Sue Todd, chief executive of Magnetic, talks to Campaign about her “week of two halves” in Blackfriars and Cannes (but doesn’t go on a single yacht).
Of all the weeks to be asked to write this, it’s Cannes. Not your typical media week.
It does however mean I am able to cram in multiple catch-ups that back in London might take four months to schedule and get a sense of the big conversations that are driving our industry.
But first a day in the office to move forward some key projects for the next few months, including a catch up with stakeholders about our Spotlight event that’s happening in July in partnership with Campaign.
We’re hosting an evening to showcase some of the best partnership work in magazine brands over the past 12 months. I have just learned that Cannes Lions will be joining us to share some of the winning work from the festival, so I’m looking forward to heading to the South of France even more and seeing who the winners are.
Quick dash to Gatwick to meet our comms director Jo Tomlin who is still hoping to land the perfect hot weather smart dress, but not sure she’ll find that in WHSmiths. Instead we scoop up some reading material for the plane. I grab Grazia and The Week.
Jo is getting unnecessarily excited over this month’s Modern Gardens – a new launch from Bauer at the end of last year – and a brilliant example of opportunity and growth in publishing with the right idea and product.
We’re delayed, so it’s a mad race to the AirBnB to drop our things and head straight out to meet Immediate Media’s Duncan Tickell and Jason Talley for a catch up on the day’s chat from the Palais and a bite of dinner.
They have had a strong start to the year, with a number of new titles launching and an exciting ownership change. We talk about how their video and content studio Imagine is thriving and I try to find out who the new Radio Times editor is going to be – to no avail.
We end the night trying to get in to see Stevie Nicks (who is, for anyone under 40 years old, a legend) but fail, so head home to do some late night emails and get some respite from the heat.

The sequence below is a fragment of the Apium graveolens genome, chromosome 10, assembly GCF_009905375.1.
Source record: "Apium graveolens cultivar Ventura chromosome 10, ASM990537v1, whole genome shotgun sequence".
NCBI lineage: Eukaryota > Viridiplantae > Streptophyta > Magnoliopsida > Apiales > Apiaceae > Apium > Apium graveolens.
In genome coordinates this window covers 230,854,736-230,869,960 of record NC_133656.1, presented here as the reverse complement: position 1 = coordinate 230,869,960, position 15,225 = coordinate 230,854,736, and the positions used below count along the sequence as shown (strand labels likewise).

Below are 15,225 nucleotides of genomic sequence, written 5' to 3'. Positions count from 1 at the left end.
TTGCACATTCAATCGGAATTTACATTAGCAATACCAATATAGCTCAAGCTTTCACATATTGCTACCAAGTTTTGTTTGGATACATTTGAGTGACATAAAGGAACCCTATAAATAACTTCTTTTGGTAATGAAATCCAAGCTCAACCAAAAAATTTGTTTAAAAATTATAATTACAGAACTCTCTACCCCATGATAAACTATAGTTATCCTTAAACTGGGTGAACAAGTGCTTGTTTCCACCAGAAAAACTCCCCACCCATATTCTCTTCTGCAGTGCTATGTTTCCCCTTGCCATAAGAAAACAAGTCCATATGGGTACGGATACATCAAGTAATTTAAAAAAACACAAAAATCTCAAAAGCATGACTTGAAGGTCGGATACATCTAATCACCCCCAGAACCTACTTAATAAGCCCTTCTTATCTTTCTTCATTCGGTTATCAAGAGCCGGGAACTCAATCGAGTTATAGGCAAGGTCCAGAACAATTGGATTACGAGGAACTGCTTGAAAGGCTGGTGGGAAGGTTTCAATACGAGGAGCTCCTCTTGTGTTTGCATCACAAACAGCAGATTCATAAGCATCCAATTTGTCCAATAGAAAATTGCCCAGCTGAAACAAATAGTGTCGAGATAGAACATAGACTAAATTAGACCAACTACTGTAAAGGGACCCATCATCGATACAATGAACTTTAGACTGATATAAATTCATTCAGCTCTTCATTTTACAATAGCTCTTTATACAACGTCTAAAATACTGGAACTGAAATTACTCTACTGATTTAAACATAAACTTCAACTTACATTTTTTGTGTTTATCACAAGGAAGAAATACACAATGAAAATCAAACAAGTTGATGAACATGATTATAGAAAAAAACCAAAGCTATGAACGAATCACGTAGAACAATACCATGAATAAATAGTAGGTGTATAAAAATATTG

Woken by an unfortunate combo of noisy aircon and blazing sunshine due to no curtains in our apartment, but head down to the front for breakfast with Adam Bullock and Moz Dee from Contented, followed by a coffee with a journalist from an new independent magazine called Pitch, about creativity in the sector.
As a side line to our conversation about up and coming creative talent, she mentions that she has a young son so is interested to hear about The Week Junior. By the end of the meeting we have another subscriber on our hands. The political turmoil of the past 12 months has made The Week and other trusted magazine news brands even more essential and it’s a great success story for Dennis Publishing.
I’ve been invited to lunch by the Lighthouse Company and Twitter, so get the opportunity to chat to Gemma Greaves from the Marketing Society about their recent Marketing Excellence awards before heading off to a session with Jack Dorsey at the Twitter beach, which is fascinating.
As impressive as he is, I also get excited by the little fan they have given me that operates when plugged into your phone. Genius. Thank you Twitter.
Collect Jo from a journalist catch up, grab a quick pizza and head back to the apartment as there’s lots happening tomorrow.
Early aircon alarm call, which is good as I need to spend the morning on the phone to the team in London and draft a deck for an event this week about the dangers of short-termism for brands based on the recent report that Enders Analysis produced for us.
As many other commentators, including the IPA, have highlighted there are some real issues at stake in terms of long term effectiveness with some of the current practices and we are keen to understand them fully. The report has many important pieces of evidence and conclusions, including the recommendation for everyone to do more work and invest in quantifying and valuing the context in which brands communicate.